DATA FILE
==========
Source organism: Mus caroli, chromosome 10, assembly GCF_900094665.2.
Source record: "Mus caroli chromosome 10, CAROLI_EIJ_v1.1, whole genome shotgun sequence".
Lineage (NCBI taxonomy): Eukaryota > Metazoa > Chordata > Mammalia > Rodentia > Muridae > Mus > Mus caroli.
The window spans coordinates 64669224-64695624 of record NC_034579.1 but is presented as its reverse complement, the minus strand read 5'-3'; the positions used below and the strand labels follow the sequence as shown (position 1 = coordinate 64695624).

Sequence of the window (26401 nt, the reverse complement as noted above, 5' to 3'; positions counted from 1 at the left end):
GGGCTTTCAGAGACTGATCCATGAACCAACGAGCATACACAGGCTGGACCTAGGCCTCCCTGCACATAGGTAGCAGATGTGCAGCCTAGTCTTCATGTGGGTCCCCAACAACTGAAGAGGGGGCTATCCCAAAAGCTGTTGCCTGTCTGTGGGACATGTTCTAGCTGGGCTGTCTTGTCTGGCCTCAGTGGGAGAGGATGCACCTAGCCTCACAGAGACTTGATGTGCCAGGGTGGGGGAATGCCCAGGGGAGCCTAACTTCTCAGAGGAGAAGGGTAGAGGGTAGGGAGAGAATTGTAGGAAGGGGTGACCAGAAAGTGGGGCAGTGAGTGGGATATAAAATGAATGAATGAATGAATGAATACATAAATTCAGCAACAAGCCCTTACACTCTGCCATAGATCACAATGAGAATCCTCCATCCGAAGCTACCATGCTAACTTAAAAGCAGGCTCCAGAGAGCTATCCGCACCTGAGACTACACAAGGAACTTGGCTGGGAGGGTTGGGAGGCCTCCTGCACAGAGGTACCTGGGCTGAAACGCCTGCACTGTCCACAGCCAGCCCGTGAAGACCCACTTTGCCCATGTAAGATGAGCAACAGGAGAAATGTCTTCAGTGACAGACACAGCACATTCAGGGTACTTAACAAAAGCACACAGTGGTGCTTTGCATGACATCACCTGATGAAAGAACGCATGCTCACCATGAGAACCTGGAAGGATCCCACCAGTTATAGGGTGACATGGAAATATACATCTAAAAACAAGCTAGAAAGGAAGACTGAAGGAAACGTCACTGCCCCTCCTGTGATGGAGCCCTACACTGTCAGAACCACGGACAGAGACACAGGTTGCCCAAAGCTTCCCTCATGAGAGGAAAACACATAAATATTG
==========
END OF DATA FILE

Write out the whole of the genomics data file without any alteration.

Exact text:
Source organism: Mus caroli, chromosome 10, assembly GCF_900094665.2.
Source record: "Mus caroli chromosome 10, CAROLI_EIJ_v1.1, whole genome shotgun sequence".
Lineage (NCBI taxonomy): Eukaryota > Metazoa > Chordata > Mammalia > Rodentia > Muridae > Mus > Mus caroli.
The window spans coordinates 64669224-64695624 of record NC_034579.1 but is presented as its reverse complement, the minus strand read 5'-3'; the positions used below and the strand labels follow the sequence as shown (position 1 = coordinate 64695624).

Sequence of the window (26401 nt, the reverse complement as noted above, 5' to 3'; positions counted from 1 at the left end):
GGGCTTTCAGAGACTGATCCATGAACCAACGAGCATACACAGGCTGGACCTAGGCCTCCCTGCACATAGGTAGCAGATGTGCAGCCTAGTCTTCATGTGGGTCCCCAACAACTGAAGAGGGGGCTATCCCAAAAGCTGTTGCCTGTCTGTGGGACATGTTCTAGCTGGGCTGTCTTGTCTGGCCTCAGTGGGAGAGGATGCACCTAGCCTCACAGAGACTTGATGTGCCAGGGTGGGGGAATGCCCAGGGGAGCCTAACTTCTCAGAGGAGAAGGGTAGAGGGTAGGGAGAGAATTGTAGGAAGGGGTGACCAGAAAGTGGGGCAGTGAGTGGGATATAAAATGAATGAATGAATGAATGAATACATAAATTCAGCAACAAGCCCTTACACTCTGCCATAGATCACAATGAGAATCCTCCATCCGAAGCTACCATGCTAACTTAAAAGCAGGCTCCAGAGAGCTATCCGCACCTGAGACTACACAAGGAACTTGGCTGGGAGGGTTGGGAGGCCTCCTGCACAGAGGTACCTGGGCTGAAACGCCTGCACTGTCCACAGCCAGCCCGTGAAGACCCACTTTGCCCATGTAAGATGAGCAACAGGAGAAATGTCTTCAGTGACAGACACAGCACATTCAGGGTACTTAACAAAAGCACACAGTGGTGCTTTGCATGACATCACCTGATGAAAGAACGCATGCTCACCATGAGAACCTGGAAGGATCCCACCAGTTATAGGGTGACATGGAAATATACATCTAAAAACAAGCTAGAAAGGAAGACTGAAGGAAACGTCACTGCCCCTCCTGTGATGGAGCCCTACACTGTCAGAACCACGGACAGAGACACAGGTTGCCCAAAGCTTCCCTCATGAGAGGAAAACACATAAATATTG